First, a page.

Collins' independent field work during the early part of his career focused on the American South, in which he conducted investigations relating to the Choctaw and to areas whose cultural history was little known. Collins is most recognized, however, for his efforts in Arctic archeology. Between 1927 and 1936, he and colleagues, including James A. Ford and T. Dale Stewart, focused on the Bering Sea area and the Arctic coasts of Alaska, including St. Lawrence Island, Nunivak Island, the Diomedes, Punuk Island, Bristol Bay, Norton Sound, Point Hope, Cape Prince of Wales, the Aleutians, and the interior of the Seward Peninsula.
Local Call Number(s):
NAA Photo Lot 82-23
Location of Other Archival Materials:
The National Anthropological Archives holds Henry Bascom Collins's papers, as well as those of James Alfred Ford.
Additional photographs by Collins can be found in the National Anthropological Archives in Photo Lot 24, Photo Lot 28, Photo Lot 86-42, Photo Lot 86-43, and Photo Lot 86-59.
Additional papers by Collins can be found in the National Anthropological Archives in MS 4908, MS 4976, and MS 4977.
Additional photographs of Pueblo Bonito by O. C. Havens can be found in the National Anthropological Archives in Photo lot 83-16.
Photographs depicting Native Americans/First Nations peoples (chiefly Cree and Chipewyan) in Alberta, Saskatchewan, and Mackenzie, Canada, taken by Francis Harper on an expedition of the Geological Survey of Canada to Great Slave Lake in May-September 1914. Includes images of Cree, Ojibwa, Chipewyan, Salteaux, and Slavey people, as well as images of boats, encampments, and tea dances. Each of the photographs has an associated caption, given by either Harper or the Geological Survey of Canada.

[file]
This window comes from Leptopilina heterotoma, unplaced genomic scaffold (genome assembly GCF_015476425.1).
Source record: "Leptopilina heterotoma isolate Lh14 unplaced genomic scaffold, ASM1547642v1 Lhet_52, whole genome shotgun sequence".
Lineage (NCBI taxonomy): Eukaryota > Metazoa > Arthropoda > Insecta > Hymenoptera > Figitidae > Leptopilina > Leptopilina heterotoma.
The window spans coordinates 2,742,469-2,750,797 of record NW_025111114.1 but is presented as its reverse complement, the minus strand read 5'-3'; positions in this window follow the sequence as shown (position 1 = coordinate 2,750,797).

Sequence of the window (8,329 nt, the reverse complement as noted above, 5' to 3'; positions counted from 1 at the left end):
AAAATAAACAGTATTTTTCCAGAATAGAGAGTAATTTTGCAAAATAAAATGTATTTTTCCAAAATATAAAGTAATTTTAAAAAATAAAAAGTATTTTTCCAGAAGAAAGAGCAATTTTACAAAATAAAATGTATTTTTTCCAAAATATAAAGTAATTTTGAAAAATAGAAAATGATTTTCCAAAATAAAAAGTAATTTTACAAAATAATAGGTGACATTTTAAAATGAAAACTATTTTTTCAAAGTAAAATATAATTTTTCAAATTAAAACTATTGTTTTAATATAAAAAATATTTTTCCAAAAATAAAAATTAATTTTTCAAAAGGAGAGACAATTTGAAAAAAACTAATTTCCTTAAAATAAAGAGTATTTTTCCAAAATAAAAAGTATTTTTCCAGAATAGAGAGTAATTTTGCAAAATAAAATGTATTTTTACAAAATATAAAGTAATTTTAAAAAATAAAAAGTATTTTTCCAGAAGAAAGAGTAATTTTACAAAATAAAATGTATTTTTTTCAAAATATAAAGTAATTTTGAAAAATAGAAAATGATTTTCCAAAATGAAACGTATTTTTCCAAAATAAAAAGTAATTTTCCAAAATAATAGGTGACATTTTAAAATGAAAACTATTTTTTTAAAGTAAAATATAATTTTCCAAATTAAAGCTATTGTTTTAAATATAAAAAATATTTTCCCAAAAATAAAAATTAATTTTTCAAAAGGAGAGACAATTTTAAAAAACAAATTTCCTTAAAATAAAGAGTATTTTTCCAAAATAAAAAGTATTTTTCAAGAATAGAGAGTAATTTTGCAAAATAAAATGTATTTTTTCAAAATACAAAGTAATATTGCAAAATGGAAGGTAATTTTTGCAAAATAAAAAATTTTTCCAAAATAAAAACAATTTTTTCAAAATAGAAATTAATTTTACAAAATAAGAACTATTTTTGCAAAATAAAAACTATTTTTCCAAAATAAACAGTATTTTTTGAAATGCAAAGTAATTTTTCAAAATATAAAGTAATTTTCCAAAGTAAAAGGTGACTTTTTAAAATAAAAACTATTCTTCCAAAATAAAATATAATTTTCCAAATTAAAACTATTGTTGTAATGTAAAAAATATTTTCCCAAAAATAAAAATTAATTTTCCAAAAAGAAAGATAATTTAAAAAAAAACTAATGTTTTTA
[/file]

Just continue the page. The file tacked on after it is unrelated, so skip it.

Francis Harper (1886-1972) was born in Southbridge, MA to a Canadian father and German mother. He attended Cornell University, receiving a BA in 1914 and a PhD in 1925. Harper made his first trip to northern Canada in 1914, as a zoologist for the Geological Survey of Canada. During World War I, he was stationed with the US Army 79th division in France, and then in New York and Maryland. He returned to Canada in 1920, but continued to travel throughout his life. Harper also worked to trace the travels of John and William Bertram through the American South and made numerous trips to study the people and environment of the Okefinokee Swamp.
Local Call Number(s):
NAA Photo Lot 4606
Location of Other Archival Materials:
Additional photographs by Francis Harper held in the National Anthropological Archives BAE historical negatives.
The Smithsonian Institution Archives holds some of Harper's fieldbooks (SIA RU007434, SIA Acc. 12-443, SIA Acc. 12-581, and SIA Acc. 12-443).
The University of Kansas Kenneth Spencer Research Library holds the Francis Harper papers.
The collection is open for research.
Access to the collection requires an appointment.
Reproductions of these photographs should include credit to the Geological Survey of Canada.
Jacques Seligmann & Co. records, 1904-1978, bulk 1913-1974. Archives of American Art, Smithsonian Institution.
Processing of the collection was funded by the Getty Grant Program; digitization of the collection was funded by the Samuel H. Kress Foundation and the Terra Foundation for American Art. Glass plate negatives in this collection were digitized in 2019 with funding provided by the Smithsonian Women's Committee.